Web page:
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Hammerin’' Hero

Platform(s): PSP
Genre: Action/Adventure
Publisher: Atlus
Developer: Irem
Release Date: April 7, 2009

About Brad Hilderbrand

I've been covering the various facets of gaming for the past five years and have been permanently indentured to WorthPlaying since I borrowed $20K from Rainier to pay off the Russian mob. When I'm not furiously writing reviews, I enjoy RPGs, rhythm games and casual titles that no one else on staff is willing to play. I'm also a staunch supporter of the PS3.

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PSP Preview - 'Hammerin' Hero'

by Brad Hilderbrand on March 2, 2009 @ 9:00 a.m. PST

Hammerin’ Hero is an arcade-style, old school, side-scrolling beat ‘em up for PSP. Forget everything your parents told you about violence only being a last resort. In Hammerin’ Hero, if it moves, hammer it.

It's interesting that games are similar to movies in the fact that certain genres fall in and out of popularity, sort of like the ebb and flow of the tide. There was once a time when the romantic comedy ruled the silver screen, and there was also a time when platformers were the hottest ticket in gaming. These days, however, the emphasis is on horror titles and shooters, and games that require you to jump, attack and wander across the screen are in short supply. For those few holdouts, Atlus is trying its best to provide you with a jumping, smacking fix via <i>Hammerin' Hero</i> for the PSP.

The hero of our story is Gen, a young carpenter whose hometown is threatened by an evil corporation. The suit-wearing villain wants to destroy all Gen holds dear and likely build a parking lot or skyscraper on top of it. Of course, no true hero will stand back and let such things happen, so Gen sets out with his trusty hammer to bust a few heads and whack some sense into those who would dare infringe on his quiet life.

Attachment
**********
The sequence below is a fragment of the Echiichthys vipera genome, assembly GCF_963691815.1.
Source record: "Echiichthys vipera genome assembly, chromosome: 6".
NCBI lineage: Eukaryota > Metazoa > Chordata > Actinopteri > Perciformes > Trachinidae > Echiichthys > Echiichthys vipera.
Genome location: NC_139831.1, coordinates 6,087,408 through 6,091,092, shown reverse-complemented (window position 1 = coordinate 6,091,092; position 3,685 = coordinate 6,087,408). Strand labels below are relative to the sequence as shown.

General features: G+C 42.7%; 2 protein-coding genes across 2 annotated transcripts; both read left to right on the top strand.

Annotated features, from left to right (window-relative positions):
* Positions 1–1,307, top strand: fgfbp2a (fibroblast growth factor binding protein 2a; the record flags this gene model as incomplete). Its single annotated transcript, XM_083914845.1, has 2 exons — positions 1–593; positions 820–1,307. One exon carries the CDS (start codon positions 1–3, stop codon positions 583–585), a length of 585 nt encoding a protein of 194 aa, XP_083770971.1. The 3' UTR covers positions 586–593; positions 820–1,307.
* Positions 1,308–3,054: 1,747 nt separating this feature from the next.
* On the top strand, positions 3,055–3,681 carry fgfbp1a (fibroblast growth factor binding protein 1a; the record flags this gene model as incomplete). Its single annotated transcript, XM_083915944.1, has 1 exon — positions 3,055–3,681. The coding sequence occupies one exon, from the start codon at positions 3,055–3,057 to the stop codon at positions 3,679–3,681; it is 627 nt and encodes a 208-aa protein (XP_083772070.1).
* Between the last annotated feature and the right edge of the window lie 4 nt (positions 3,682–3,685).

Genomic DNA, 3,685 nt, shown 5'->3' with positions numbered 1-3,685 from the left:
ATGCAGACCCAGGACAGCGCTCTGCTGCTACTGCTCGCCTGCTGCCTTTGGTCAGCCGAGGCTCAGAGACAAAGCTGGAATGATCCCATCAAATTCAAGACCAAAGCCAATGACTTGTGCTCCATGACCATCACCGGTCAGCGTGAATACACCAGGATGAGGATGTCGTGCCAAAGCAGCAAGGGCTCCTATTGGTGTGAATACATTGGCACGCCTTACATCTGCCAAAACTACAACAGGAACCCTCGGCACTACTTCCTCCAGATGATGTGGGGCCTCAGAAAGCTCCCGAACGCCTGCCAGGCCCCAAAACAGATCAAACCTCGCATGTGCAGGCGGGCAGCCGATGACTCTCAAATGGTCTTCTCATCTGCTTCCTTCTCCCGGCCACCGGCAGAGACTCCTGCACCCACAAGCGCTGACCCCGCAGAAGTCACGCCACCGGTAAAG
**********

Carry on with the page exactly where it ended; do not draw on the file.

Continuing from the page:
The game plays out like every other old-school 2-D platformer, with Gen wandering across the screen attacking bad guys, dodging boss attacks and navigating a few tricky jumps. Players start off with Gen's standard hammer as equipment, but throughout the game, you can unlock new outfits that grant Gen special abilities. For example, the diver suit allows Gen to throw an anchor attached to a chain at foes, while the DJ costume gives him the power to hurl records at baddies. There are 10 different outfits in all, and each is just different enough from the others that players will find an incentive to try them all.

In fact, replaying levels with different costumes is the only way to unlock all that <i>Hammerin' Hero</i> has to offer. As Gen progresses, he'll run across people with problems (expressed as thought balloons), and it's his job to smack their cares away. Since different suits allow for different talents, it'll take Gen's whole wardrobe to unlock every bonus feature available. The mechanic adds a bit of replay value and makes it so that the game is about more than simply running through a series of levels and then watching the credits scroll.

One word of warning, though: If you are the type of gamer who doesn't enjoy fare with a heavy Japanese tilt, then you may be turned off by <i>Hammerin' Hero</i>. The story line is quite goofy, though it rarely ever manages to be funny. The result is a somewhat weird plot and character interactions that will likely only appeal to a narrow band of gamers. If you don't care much about story or plot, then you probably won't even notice, but those who demand their games be serious or at least mildly coherent could easily end up frustrated.

<i>Hammerin' Hero</i> is shaping up to be a nice little distraction for gamers who long for an old-school game to play on the go. Also, anyone thinking that maybe platformers have gotten too hard due to the unmerciful nature of titles like <i>Prinny: Can I Really Be the Hero?</i> will be happy to hear that the game features five difficulty levels, including a very easy Apprentice mode that will allow even the worst platformer players to make it to the end relatively unscathed. Those needing a little platforming fix could definitely do worse.


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